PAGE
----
'A really big water quality problem for livestock': U of R research team studying ways to remove sulfate from dugouts
A team of University of Regina researchers are studying sulfate concentrations in agricultural dugouts and ponds, in order to find the best ways to remove it.
Kerri Finlay, an associate professor in biology at the University of Regina, is leading the project.
“Sulfate is a really big water quality problem for livestock in the province of Saskatchewan,” said Finlay. “Several years ago, we did a survey of over 100 dugouts in Southern Saskatchewan, and of them, we found about 20 per cent of them had sulfate levels that were higher than what was recommended for cattle.”
Finlay pointed to an incident in July of 2017, when high sulfate levels in water was one of the main causes of death for 200 cattle.
“We don’t entirely know why the sulfate levels are so high in some areas and not others,” said Finlay. “If we can identify what’s causing the sulfate levels, then maybe we can find ways to mitigate that and improve water quality for cattle.”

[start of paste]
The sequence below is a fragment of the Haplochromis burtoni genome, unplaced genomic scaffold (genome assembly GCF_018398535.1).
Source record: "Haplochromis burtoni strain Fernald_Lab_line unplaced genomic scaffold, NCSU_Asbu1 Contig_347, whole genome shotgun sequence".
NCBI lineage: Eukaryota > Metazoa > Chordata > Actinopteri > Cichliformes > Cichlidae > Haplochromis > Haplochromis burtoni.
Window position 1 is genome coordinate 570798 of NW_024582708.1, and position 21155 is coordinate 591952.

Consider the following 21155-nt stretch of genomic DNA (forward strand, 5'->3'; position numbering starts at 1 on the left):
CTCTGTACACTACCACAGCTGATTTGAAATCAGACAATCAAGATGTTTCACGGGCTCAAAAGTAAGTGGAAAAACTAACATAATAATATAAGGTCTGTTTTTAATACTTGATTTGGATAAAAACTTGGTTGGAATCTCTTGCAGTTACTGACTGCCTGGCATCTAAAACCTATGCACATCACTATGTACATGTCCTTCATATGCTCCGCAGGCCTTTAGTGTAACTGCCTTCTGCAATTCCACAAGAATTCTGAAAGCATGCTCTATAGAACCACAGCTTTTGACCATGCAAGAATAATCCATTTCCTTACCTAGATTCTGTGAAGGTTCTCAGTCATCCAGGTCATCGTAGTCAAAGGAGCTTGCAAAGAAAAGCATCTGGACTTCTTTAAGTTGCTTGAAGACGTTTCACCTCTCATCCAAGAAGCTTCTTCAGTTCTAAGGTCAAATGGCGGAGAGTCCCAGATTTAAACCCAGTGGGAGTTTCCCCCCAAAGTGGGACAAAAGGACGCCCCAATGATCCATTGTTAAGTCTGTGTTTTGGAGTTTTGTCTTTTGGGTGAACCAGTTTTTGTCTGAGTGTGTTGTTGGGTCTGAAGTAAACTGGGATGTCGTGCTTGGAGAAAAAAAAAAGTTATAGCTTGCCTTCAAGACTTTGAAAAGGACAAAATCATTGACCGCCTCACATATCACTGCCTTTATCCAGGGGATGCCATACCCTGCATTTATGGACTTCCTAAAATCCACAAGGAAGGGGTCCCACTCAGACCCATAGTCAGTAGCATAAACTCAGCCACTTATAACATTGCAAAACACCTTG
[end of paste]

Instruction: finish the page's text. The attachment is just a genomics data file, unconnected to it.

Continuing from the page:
The four-year project will look at 30 different water sites, and study both the landscapes and the water itself. The team will collect data in the first year, and then look at mitigation options starting in the second year.
“We’re going to pick 10 of the dugouts where we’re going to dredge them out. This is known as dugout cleaning. So, dig out the bottom, let them fill up again and see if that helps,” said Finlay.
Another 10 of the dugouts will have plants put in and around them, to see if that improves the water quality. The final 10 dugouts will be left alone to be used as controls.
“So that we can compare whether these different activities that we’re trying, whether these experiments are actually making a difference on the ones that we’ve added to,” said Finlay.
Two graduate students and several undergraduate students are also part of the project. Graduate student Zohra Zahir is looking at the microbial aspects of the water, while graduate student Micheal Mensah is analyzing the data on the landscapes surrounding the bodies of water.
“Hopefully, by the time we are done with this project, the high levels of sulfates in dugouts — which keeps affecting production in cattle — will be a thing of the past,” Mensah said.
The Agricultural Development Fund awarded the project $279,125 in funding. The Saskatchewan Cattlemen’s Association provided some funding as well.